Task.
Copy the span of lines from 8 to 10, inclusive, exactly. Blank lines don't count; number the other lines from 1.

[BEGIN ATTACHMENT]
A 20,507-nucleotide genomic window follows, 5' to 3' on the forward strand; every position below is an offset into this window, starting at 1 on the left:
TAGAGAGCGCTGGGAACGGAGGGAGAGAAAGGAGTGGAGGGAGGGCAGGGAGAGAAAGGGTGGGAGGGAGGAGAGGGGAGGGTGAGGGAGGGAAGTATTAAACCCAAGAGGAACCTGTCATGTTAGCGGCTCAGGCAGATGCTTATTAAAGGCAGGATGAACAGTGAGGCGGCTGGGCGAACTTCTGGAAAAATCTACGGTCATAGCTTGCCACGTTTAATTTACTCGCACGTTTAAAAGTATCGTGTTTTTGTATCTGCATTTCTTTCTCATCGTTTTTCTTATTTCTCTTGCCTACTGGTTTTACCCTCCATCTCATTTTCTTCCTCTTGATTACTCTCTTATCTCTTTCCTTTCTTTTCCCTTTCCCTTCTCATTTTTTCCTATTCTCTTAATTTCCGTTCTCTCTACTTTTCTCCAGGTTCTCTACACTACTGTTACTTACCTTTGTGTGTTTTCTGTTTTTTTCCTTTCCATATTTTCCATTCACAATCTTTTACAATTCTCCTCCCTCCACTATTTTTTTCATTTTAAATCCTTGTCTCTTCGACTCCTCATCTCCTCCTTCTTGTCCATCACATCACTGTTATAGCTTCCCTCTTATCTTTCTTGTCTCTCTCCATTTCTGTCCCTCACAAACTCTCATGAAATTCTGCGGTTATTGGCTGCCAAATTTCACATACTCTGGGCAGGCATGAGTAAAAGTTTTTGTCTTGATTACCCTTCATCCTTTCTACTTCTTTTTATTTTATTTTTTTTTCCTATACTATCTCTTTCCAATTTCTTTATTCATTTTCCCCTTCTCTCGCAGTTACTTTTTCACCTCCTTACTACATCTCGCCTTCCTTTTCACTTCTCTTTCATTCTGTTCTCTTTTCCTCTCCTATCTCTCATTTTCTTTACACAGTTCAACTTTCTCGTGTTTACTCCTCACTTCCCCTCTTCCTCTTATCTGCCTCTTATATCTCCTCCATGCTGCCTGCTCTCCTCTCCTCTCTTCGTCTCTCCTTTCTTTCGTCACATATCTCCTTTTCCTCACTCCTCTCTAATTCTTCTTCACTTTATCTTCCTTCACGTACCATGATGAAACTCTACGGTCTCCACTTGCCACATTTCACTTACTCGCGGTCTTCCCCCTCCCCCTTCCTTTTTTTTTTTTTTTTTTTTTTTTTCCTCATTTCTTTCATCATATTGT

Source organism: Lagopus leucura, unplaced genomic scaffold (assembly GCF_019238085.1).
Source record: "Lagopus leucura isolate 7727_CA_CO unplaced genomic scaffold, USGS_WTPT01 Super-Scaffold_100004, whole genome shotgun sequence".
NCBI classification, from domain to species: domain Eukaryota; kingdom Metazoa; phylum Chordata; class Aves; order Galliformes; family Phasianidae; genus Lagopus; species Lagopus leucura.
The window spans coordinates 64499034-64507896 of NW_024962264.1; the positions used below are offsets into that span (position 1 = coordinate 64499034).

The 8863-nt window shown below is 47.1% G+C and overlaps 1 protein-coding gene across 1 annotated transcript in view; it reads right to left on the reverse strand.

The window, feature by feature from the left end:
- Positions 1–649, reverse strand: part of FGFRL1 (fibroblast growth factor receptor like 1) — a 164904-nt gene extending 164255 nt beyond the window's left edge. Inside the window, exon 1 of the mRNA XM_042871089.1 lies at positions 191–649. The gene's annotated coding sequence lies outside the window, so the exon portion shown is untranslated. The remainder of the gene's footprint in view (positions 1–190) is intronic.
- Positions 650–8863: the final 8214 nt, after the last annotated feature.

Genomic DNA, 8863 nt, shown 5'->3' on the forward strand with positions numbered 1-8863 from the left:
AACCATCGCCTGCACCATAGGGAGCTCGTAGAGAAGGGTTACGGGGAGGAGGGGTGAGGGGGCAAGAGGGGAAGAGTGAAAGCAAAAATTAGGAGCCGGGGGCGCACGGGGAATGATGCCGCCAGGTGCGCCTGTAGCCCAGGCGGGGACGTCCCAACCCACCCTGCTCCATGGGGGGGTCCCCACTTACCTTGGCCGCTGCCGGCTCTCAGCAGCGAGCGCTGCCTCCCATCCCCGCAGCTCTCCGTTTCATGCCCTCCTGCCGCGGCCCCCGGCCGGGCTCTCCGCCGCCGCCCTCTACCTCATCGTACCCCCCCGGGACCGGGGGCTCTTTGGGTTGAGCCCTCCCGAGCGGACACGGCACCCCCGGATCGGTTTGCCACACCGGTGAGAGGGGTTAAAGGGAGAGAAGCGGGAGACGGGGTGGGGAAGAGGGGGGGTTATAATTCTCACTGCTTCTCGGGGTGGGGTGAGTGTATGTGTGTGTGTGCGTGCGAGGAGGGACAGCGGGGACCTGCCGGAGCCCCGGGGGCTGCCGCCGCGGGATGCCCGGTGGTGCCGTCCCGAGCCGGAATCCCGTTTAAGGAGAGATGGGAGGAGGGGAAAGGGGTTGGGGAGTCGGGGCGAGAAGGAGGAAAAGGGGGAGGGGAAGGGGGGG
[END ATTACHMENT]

The window, feature by feature from the left end:
- Positions 1–649, reverse strand: part of FGFRL1 (fibroblast growth factor receptor like 1) — a 164904-nt gene extending 164255 nt beyond the window's left edge. Inside the window, exon 1 of the mRNA XM_042871089.1 lies at positions 191–649. The gene's annotated coding sequence lies outside the window, so the exon portion shown is untranslated. The remainder of the gene's footprint in view (positions 1–190) is intronic.
- Positions 650–8863: the final 8214 nt, after the last annotated feature.